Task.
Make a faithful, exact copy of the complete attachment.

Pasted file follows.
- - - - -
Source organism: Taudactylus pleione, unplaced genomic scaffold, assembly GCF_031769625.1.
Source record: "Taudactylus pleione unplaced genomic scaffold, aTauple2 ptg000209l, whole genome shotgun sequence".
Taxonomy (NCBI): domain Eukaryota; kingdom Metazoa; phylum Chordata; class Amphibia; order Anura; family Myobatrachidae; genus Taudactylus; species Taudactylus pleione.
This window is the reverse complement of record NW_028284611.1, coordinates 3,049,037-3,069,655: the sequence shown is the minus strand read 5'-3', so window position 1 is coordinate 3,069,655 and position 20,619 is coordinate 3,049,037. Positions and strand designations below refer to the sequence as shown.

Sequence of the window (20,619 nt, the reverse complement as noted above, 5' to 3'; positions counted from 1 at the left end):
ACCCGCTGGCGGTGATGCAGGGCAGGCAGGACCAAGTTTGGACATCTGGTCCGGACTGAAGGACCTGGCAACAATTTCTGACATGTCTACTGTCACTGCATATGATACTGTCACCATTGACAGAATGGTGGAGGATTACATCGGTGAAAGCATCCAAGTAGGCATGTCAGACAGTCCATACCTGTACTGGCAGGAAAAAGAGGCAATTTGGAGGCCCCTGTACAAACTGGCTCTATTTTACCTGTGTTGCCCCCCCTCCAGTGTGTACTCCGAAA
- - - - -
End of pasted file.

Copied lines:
Source organism: Taudactylus pleione, unplaced genomic scaffold, assembly GCF_031769625.1.
Source record: "Taudactylus pleione unplaced genomic scaffold, aTauple2 ptg000209l, whole genome shotgun sequence".
Taxonomy (NCBI): domain Eukaryota; kingdom Metazoa; phylum Chordata; class Amphibia; order Anura; family Myobatrachidae; genus Taudactylus; species Taudactylus pleione.
This window is the reverse complement of record NW_028284611.1, coordinates 3,049,037-3,069,655: the sequence shown is the minus strand read 5'-3', so window position 1 is coordinate 3,069,655 and position 20,619 is coordinate 3,049,037. Positions and strand designations below refer to the sequence as shown.

Sequence of the window (20,619 nt, the reverse complement as noted above, 5' to 3'; positions counted from 1 at the left end):
ACCCGCTGGCGGTGATGCAGGGCAGGCAGGACCAAGTTTGGACATCTGGTCCGGACTGAAGGACCTGGCAACAATTTCTGACATGTCTACTGTCACTGCATATGATACTGTCACCATTGACAGAATGGTGGAGGATTACATCGGTGAAAGCATCCAAGTAGGCATGTCAGACAGTCCATACCTGTACTGGCAGGAAAAAGAGGCAATTTGGAGGCCCCTGTACAAACTGGCTCTATTTTACCTGTGTTGCCCCCCCTCCAGTGTGTACTCCGAAA